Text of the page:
• However, the TDOE’s current four year calculation for graduation rate puts increased pressure on students and teachers to earn credits, particularly in subjects that require four years of classes like math and English.
  • We recommend the state adopt a five year calculation for graduation rate to give students more flexibility in retaking classes and earning credits.
  • The new student information system through Infinite Campus will allow for course codes that specifically identify credit recovery. This will make reporting and oversight more robust.
  • The course retake policy has been revised and strengthened to give greater guidance for principals, counselors and teachers on the best educational practices for when to use credit recovery to help struggling students.

End-of-Course Exams

  • RAE will produce an EOC course enrollment file at the time of testing to help verify which students need to take EOC exams. This will be post-exam verification much more thorough than it is currently.
  • RAE will also generate a new report to monitor EOC exam participation based on the more strict calculation method to share with district leadership.
  • Based on the arduous data analysis work done by RAE staff to answer TDOE inquiries, a new report will be built in the Data Warehouse that allows for automatic generation of the same data analysis. This report will be available to school counselors and district staff for easy monitoring of student credits earned and EOC requirements.

ACT Participation

  • ACT participation is now part of district accountability to TDOE, though districts do not yet know how TDOE will calculate the rate. Once these business rules are finalized, RAE will refine its own reporting.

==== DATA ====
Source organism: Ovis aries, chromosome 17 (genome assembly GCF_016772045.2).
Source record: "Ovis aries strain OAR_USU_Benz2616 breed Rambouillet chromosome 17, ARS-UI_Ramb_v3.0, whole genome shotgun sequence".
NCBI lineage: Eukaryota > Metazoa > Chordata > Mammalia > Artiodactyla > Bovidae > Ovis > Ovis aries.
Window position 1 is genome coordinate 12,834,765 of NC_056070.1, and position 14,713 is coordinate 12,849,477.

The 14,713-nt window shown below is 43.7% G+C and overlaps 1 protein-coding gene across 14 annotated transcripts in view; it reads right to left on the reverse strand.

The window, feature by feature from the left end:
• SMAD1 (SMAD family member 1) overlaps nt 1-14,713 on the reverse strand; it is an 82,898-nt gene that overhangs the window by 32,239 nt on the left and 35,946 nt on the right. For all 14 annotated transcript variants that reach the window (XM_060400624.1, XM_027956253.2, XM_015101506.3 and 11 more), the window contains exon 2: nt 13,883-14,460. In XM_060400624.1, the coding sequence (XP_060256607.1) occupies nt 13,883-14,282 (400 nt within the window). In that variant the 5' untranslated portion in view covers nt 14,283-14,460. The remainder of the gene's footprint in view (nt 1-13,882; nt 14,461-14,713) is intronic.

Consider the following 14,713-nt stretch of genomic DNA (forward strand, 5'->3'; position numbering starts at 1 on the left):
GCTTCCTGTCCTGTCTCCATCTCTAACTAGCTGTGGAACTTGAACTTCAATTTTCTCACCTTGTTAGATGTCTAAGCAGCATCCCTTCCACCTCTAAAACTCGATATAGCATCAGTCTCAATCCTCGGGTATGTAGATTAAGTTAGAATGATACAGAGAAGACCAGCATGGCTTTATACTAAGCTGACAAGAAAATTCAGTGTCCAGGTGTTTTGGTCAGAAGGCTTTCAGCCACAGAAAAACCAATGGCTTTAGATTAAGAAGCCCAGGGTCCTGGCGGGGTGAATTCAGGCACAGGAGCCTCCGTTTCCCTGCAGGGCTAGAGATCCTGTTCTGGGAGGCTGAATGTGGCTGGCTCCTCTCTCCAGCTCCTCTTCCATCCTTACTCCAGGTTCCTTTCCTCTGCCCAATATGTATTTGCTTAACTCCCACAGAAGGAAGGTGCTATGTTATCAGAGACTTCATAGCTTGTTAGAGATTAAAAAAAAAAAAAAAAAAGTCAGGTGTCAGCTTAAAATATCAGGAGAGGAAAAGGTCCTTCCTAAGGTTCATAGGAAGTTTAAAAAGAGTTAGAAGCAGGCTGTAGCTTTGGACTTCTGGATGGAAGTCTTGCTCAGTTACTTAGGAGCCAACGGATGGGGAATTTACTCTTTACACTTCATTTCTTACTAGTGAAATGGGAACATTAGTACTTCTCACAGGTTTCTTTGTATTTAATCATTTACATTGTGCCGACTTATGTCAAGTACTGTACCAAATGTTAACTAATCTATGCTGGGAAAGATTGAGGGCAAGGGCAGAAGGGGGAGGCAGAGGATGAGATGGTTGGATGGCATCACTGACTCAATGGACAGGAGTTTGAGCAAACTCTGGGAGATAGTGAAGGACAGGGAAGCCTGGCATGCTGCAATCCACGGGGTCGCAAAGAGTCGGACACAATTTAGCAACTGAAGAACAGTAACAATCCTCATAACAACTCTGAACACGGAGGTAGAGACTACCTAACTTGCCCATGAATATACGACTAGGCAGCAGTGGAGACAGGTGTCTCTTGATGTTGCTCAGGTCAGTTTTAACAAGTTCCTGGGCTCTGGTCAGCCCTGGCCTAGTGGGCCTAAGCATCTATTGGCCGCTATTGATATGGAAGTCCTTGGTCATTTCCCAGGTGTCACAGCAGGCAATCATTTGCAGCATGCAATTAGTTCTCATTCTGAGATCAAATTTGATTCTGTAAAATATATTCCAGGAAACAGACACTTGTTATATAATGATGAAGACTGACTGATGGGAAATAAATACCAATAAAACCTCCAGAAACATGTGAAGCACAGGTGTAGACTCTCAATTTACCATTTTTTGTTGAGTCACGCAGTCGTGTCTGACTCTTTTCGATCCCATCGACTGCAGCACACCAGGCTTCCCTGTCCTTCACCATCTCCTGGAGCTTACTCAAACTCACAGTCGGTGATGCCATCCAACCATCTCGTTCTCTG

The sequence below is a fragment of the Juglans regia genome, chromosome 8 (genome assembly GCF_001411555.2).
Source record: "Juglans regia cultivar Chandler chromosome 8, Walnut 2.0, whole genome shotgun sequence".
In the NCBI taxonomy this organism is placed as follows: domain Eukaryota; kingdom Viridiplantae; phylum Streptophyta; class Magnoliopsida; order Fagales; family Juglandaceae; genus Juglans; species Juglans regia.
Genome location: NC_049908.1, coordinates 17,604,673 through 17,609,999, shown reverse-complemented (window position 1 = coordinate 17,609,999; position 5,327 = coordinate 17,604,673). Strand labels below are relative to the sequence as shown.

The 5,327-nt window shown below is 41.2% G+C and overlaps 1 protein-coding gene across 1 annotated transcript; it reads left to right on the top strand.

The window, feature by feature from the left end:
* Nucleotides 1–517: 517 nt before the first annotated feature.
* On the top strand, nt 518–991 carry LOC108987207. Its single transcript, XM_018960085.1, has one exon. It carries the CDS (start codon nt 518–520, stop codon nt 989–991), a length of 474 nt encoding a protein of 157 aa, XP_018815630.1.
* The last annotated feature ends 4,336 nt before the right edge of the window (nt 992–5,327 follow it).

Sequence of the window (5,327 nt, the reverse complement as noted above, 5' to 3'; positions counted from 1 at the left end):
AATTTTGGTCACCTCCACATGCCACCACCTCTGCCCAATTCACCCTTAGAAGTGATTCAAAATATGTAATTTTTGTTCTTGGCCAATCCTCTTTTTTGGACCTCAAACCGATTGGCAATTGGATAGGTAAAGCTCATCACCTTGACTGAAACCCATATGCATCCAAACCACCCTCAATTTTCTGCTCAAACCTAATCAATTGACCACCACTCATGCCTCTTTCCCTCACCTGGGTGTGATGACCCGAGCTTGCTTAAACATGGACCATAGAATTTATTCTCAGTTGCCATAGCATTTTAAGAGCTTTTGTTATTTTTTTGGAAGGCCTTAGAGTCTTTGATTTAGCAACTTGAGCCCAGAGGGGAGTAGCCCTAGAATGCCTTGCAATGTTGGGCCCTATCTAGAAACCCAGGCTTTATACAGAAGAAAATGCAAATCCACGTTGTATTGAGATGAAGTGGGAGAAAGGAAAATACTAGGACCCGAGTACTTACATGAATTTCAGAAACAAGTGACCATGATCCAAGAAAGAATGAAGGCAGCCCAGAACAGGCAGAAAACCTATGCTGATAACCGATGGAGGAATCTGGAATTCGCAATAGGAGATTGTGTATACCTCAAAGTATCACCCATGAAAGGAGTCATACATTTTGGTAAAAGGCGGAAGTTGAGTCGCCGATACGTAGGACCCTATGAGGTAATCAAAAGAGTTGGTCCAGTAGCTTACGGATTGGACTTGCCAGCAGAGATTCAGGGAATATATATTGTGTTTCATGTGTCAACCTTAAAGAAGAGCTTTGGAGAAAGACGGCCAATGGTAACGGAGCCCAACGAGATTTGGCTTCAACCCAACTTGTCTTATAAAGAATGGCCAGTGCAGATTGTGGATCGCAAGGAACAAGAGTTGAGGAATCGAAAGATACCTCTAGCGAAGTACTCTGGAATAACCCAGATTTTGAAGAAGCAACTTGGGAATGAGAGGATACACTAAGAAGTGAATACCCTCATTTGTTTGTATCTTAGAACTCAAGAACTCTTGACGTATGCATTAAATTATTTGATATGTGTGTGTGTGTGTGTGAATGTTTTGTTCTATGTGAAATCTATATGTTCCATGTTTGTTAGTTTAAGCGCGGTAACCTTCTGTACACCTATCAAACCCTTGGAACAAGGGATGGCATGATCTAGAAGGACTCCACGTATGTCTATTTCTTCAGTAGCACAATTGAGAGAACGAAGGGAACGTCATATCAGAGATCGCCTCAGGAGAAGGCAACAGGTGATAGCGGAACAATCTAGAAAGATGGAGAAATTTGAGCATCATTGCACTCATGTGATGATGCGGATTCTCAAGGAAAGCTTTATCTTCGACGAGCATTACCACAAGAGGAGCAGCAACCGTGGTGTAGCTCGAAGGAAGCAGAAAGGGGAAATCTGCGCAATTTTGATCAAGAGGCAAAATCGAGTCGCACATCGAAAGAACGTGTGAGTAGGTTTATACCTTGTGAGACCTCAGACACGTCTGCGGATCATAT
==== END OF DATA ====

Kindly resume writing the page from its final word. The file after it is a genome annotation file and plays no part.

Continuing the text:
• RAE will continue working with school staff to identify students eligible to test.
  • RAE will continue attempts to address ACT data quality concerns prior to calculating participation rate.
  • We recommend that TDOE allow 12th graders to test on the one day each year set aside for statewide ACT testing.

TNReady and TCAP Tests

  • RAE recommends using the same methods to monitor EOC participation that are detailed above and applying them also to TCAP and TNReady exams in grades 3-8.

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Metro Schools receives four charter school applications in 2016

On Friday, April 1, Metro Schools received four (4) complete applications to operate charter schools.  All four applications seek to open elementary schools. 

Each application will go through a thorough review process with carefully trained reviewers who will examine each application according to a detailed scoring rubric before offering recommendations to the Board of Education.  Formal reports will be given to the Board by May 31.  The Board then votes to approve or deny each application on June 14, 2016. 

School

Grade Range

Proposed Opening

Number of Students Year 1

Number of Students at Capacity

Rocketship Fresh Start

K-4

2017

448

550

Rocketship Conversion

K-4

2017

500

500

Napier Community School

Pre-K – 4

2017

550

550

Jump Start Charter School

K-4

2017

324

524

This is the first formal step in the process of evaluating and approving charter schools.  Applications that do not meet exacting quality standards or which do not advance the best interests of the students and the district will be recommended for denial.  Only those applications that meet the quality standards will be recommended for approval.  The review and authorization processes are strong and have good track records over the years of authorizing only high performing schools that benefit students and families across Nashville.

The number one priority is always program quality.  Each proposal is first examined for its capacity to provide an exemplary academic program.   The review then includes an evaluation of the operational capacity and long-term financial viability that can support and sustain academic excellence.  Strength in one or two areas of the application does not negate weakness in others; therefore, an application must score “meets or exceeds” standard in all major areas in order for the evaluation teams to recommend approval to the Board of Education.  Along with the capacity review of the written application, the evaluation team will interview each applicant group before drawing together their final reports and recommendations. 

Our focus is always on providing high quality educational opportunities to Nashville families and students, and our process is designed to ensure only the most exemplary schools are recommended for approval.